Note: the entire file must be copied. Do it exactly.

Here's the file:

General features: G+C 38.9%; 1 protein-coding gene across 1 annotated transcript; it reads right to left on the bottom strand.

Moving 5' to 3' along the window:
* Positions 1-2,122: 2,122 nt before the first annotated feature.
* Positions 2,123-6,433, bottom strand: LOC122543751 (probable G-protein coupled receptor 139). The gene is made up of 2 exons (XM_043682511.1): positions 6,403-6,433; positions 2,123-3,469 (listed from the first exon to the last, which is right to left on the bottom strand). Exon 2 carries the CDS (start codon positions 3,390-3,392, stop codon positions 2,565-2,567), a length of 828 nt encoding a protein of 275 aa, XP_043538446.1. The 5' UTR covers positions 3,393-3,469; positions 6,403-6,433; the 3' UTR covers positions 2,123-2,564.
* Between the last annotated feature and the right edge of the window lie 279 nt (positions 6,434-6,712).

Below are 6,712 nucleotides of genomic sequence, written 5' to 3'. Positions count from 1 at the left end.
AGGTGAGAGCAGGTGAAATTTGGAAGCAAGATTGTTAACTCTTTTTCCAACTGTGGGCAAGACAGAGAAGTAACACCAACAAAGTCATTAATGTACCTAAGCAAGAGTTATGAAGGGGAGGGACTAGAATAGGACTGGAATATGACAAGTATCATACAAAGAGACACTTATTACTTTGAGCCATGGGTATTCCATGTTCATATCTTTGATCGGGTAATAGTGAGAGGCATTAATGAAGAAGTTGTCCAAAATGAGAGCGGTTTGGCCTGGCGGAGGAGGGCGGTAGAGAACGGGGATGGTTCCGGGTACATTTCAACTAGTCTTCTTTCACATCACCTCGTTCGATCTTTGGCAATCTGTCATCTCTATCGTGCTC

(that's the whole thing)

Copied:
General features: G+C 38.9%; 1 protein-coding gene across 1 annotated transcript; it reads right to left on the bottom strand.

Moving 5' to 3' along the window:
* Positions 1-2,122: 2,122 nt before the first annotated feature.
* Positions 2,123-6,433, bottom strand: LOC122543751 (probable G-protein coupled receptor 139). The gene is made up of 2 exons (XM_043682511.1): positions 6,403-6,433; positions 2,123-3,469 (listed from the first exon to the last, which is right to left on the bottom strand). Exon 2 carries the CDS (start codon positions 3,390-3,392, stop codon positions 2,565-2,567), a length of 828 nt encoding a protein of 275 aa, XP_043538446.1. The 5' UTR covers positions 3,393-3,469; positions 6,403-6,433; the 3' UTR covers positions 2,123-2,564.
* Between the last annotated feature and the right edge of the window lie 279 nt (positions 6,434-6,712).

Below are 6,712 nucleotides of genomic sequence, written 5' to 3'. Positions count from 1 at the left end.
AGGTGAGAGCAGGTGAAATTTGGAAGCAAGATTGTTAACTCTTTTTCCAACTGTGGGCAAGACAGAGAAGTAACACCAACAAAGTCATTAATGTACCTAAGCAAGAGTTATGAAGGGGAGGGACTAGAATAGGACTGGAATATGACAAGTATCATACAAAGAGACACTTATTACTTTGAGCCATGGGTATTCCATGTTCATATCTTTGATCGGGTAATAGTGAGAGGCATTAATGAAGAAGTTGTCCAAAATGAGAGCGGTTTGGCCTGGCGGAGGAGGGCGGTAGAGAACGGGGATGGTTCCGGGTACATTTCAACTAGTCTTCTTTCACATCACCTCGTTCGATCTTTGGCAATCTGTCATCTCTATCGTGCTC